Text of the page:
BIENVENUE A PARIS ! The Center of Art, Fashion, Gastronomy and Culture
So much to see and do…
For a change of pace, take a Day Trip – and experience another Face of France!
Just outside the Capital, are several choice destinations, rich in history, waiting to be discovered :
Monet’s Home and Gardens at Giverny, Chateau Versailles or Chateau Vaux-le-Vicomte, Chartres and its magnificent Cathedral, the medieval towns of Senlis or Provins, the elegant Chateau & Gardens of Sceaux … all within an hour from Paris by Metro, Train or Bus.
Annabel Simms’ book « An Hour From Paris » is an indispensible reference and guide book for Day Trips from Paris.
There is a copy of it on the bookshelf in your little home.
Philippe and I have followed several of the book’s 20 destinations and enjoyed each and every one of them!
Château de Versailles
The Palace of Versailles (French: Château de Versailles), or simply Versailles (English: /vɛərˈsaɪ/ vair-SY or /vərˈsaɪ/ vər-SY; French: [vɛʁsaj]), is a royal château in Versailles in the Île-de-France region of France. It is now open as a museum and is a very popular tourist attraction.
Versailles was the seat of political power in the Kingdom of France from 1682, when King Louis XIV moved the royal court from Paris, until the royal family was forced to return to the capital in October 1789, within three months after the beginning of the French Revolution.
Louis XIV’s expansion of the building was begun around 1661, with Louis Le Vau as architect. It was not completed until about 1715, having been worked on by architects including François d’Orbay, Charles Le Brun (interiors especially), Jules Hardouin-Mansart and Robert de Cotte. André Le Nôtre began the gardens and structures in them.
The fastest way to get to Versailles:
Travelling from Paris Montparnasse to Versailles
To travel from Paris to Versailles, you can catch a Transilien line N train from Montparnasse main railway station which will take you directly to Versailles – Chantiers train station in Versailles. Visitors staying near Montparnasse will find it is the easiest way to travel to Versailles. This train journey takes less than 15 minutes and is the fastest way to Versailles by train.
Château de Sceaux
Sceaux is famous for the Château de Sceaux, set in its large park (Parc départemental de Sceaux), designed by André Le Nôtre, measuring 2 km2 (0.77 sq mi).
The original château was transformed into a School of Agriculture during the Revolution and lost much of its luster.
It was demolished at the beginning of the 19th century following its sale by the then French government.
Sceaux castle was originally built by Jean-Baptiste Colbert, the minister of finance to Louis XIV .
The present château, rebuilt between 1856 and 1862 in a Louis XIII style, is now the museum of Île-de-France open for visits
Château de Vaux-le-Vicomte
The Château de Vaux-le-Vicomte is a baroque French château located in Maincy, near Melun, 55 kilometres (34 mi) southeast of Paris in the Seine-et-Marne département of France.
Constructed from 1658 to 1661 for Nicolas Fouquet, Marquis de Belle Île, Viscount of Melun and Vaux, the superintendent of finances of Louis XIV, the château was an influential work of architecture in mid-17th-century Europe. At Vaux-le-Vicomte, the architect Louis Le Vau, the landscape architect André le Nôtre, and the painter-decorator Charles Le Brun worked together on a large-scale project for the first time. Their collaboration marked the beginning of the “Louis XIV style” combining architecture, interior design and landscape design. The garden’s pronounced visual axis is an example of this style.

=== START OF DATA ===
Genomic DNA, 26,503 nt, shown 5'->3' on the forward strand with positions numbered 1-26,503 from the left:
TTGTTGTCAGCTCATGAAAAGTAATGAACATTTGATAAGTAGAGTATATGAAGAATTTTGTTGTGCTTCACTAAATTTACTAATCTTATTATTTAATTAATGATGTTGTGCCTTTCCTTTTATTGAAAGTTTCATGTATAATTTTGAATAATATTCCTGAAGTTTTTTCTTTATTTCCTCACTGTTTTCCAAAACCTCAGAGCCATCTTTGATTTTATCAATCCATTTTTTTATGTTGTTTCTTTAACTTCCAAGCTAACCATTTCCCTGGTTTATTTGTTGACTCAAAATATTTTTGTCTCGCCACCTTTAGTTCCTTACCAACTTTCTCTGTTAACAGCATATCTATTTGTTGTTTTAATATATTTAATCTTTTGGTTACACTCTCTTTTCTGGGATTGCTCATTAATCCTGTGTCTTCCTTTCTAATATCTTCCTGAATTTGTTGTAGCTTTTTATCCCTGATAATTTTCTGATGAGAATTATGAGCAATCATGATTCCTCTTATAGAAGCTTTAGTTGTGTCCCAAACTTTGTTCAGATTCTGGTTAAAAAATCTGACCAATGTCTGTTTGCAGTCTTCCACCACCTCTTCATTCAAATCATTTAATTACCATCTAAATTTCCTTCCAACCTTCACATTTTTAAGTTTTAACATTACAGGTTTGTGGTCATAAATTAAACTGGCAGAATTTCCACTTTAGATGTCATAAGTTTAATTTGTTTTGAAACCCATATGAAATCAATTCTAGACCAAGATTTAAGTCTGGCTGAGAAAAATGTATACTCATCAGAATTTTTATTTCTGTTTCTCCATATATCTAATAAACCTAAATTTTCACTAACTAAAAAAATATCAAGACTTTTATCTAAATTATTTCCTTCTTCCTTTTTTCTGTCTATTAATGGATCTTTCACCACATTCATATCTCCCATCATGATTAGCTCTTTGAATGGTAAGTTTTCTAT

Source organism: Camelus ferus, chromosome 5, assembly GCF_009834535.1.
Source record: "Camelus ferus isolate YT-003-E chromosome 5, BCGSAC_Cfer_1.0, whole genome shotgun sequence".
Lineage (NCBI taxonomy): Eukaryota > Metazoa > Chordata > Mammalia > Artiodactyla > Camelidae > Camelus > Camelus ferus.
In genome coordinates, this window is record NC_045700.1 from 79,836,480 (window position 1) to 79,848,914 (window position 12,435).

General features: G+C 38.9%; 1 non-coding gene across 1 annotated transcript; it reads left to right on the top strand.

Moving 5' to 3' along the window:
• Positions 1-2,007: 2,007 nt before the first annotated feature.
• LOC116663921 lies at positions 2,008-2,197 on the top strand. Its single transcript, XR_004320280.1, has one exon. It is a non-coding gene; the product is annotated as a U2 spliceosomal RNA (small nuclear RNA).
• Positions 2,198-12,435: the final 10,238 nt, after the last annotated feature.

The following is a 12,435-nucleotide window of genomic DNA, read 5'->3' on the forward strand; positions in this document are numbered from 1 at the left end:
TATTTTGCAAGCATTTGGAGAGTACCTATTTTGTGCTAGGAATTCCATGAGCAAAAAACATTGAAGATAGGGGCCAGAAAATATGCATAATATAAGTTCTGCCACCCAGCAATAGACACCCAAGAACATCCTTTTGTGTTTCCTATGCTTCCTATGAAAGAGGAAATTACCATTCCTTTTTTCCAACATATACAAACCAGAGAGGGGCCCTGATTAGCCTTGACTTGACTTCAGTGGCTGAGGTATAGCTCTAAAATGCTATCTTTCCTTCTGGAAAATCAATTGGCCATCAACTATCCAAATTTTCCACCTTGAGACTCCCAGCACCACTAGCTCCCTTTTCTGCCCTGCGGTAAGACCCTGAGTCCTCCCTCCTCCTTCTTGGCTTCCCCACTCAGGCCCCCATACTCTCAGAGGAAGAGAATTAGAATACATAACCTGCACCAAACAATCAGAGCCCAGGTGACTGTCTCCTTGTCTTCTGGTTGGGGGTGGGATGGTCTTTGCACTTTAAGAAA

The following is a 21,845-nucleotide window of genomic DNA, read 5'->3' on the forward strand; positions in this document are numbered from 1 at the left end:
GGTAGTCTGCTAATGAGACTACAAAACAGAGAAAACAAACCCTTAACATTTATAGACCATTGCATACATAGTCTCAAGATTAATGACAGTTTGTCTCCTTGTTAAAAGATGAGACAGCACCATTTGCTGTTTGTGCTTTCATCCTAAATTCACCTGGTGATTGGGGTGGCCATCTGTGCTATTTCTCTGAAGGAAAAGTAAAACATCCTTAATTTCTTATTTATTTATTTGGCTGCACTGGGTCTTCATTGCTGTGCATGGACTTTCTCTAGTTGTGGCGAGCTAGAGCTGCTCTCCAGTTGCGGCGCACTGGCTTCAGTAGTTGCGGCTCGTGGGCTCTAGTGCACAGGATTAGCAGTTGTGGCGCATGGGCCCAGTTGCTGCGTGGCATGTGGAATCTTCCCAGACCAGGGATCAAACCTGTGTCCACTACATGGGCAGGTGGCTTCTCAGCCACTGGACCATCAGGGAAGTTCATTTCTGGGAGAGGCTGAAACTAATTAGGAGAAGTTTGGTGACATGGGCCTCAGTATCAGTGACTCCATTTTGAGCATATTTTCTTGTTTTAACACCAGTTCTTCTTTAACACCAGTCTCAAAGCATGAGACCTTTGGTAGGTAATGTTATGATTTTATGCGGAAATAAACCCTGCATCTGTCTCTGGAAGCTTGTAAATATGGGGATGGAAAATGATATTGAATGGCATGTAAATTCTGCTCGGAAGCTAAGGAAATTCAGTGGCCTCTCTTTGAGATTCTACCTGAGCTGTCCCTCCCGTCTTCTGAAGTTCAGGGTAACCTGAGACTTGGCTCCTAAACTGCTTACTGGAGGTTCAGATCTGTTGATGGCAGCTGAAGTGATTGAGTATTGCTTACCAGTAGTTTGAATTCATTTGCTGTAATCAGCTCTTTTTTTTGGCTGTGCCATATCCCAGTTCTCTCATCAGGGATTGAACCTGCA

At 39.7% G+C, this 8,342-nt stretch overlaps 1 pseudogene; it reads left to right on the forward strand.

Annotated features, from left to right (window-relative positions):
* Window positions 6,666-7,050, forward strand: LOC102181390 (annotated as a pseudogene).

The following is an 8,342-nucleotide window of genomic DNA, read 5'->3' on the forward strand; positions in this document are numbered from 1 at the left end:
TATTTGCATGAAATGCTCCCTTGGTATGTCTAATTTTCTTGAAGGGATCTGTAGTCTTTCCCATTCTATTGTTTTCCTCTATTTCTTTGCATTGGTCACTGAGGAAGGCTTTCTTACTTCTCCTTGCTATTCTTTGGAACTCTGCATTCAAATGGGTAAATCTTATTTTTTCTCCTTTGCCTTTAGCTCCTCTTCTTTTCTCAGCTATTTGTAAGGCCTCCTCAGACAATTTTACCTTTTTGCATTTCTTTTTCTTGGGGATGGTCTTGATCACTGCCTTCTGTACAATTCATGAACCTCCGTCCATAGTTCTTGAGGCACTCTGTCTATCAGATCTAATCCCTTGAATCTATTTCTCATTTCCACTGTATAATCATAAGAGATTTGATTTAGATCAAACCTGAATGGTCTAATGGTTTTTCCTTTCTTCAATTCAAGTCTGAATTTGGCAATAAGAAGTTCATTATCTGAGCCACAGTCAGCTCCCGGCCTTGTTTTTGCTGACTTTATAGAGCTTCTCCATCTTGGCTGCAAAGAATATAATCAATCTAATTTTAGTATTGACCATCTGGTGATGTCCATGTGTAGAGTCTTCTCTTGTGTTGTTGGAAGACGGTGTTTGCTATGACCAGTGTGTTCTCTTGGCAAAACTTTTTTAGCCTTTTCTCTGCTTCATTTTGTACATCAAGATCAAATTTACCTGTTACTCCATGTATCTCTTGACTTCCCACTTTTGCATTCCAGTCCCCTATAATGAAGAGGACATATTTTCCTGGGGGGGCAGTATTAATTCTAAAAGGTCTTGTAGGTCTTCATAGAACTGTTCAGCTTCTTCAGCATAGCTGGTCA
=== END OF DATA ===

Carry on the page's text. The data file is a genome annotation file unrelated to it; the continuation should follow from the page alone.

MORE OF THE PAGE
Cathédrale de Chartres
Chartres Cathedral, also known as the Cathedral of Our Lady of Chartres (French: Cathédrale Notre-Dame de Chartres), is a Roman Catholic church of the Latin Church located in Chartres, France, about 80 km (50 miles) southwest of Paris. The current cathedral, mostly constructed between 1194 and 1220, is the last of at least five which have occupied the site since the town became a bishopric in the 4th century. It is in the Gothic and Romanesquestyles.
It is designated a World Heritage Site by UNESCO, which calls it “the high point of French Gothic art” and a “masterpiece”.
The cathedral has been well preserved. The majority of the original stained glass windows survived intact, while the architecture has seen only minor changes since the early 13th century. The building’s exterior is dominated by heavy flying buttresses which allowed the architects to increase the window size significantly, while the west end is dominated by two contrasting spires – a 105-metre (349 ft) plain pyramid completed around 1160 and a 113-metre (377 ft) early 16th-century Flamboyant spire on top of an older tower. Equally notable are the three great façades, each adorned with hundreds of sculpted figures illustrating key theological themes and narratives.
Since at least the 12th century the cathedral has been an important destination for travelers. It remains so to the present, attracting large numbers of Christian pilgrims, as well as large numbers of secular tourists who come to admire the cathedral’s architecture and historical merit.
Claude Monet noticed the village of Giverny while looking out of a train window. He made up his mind to move there and rented a house and the area surrounding it. In 1890 he had enough money to buy the house and land outright and set out to create the magnificent gardens he wanted to paint. Some of his most famous paintings were of his garden in Giverny, famous for its rectangular Clos Normand, with archways of climbing plants entwined around colored shrubs, and the water garden, formed by a tributary to the Epte, with the Japanese bridge, the pond with the water lilies, the wisterias and the azaleas.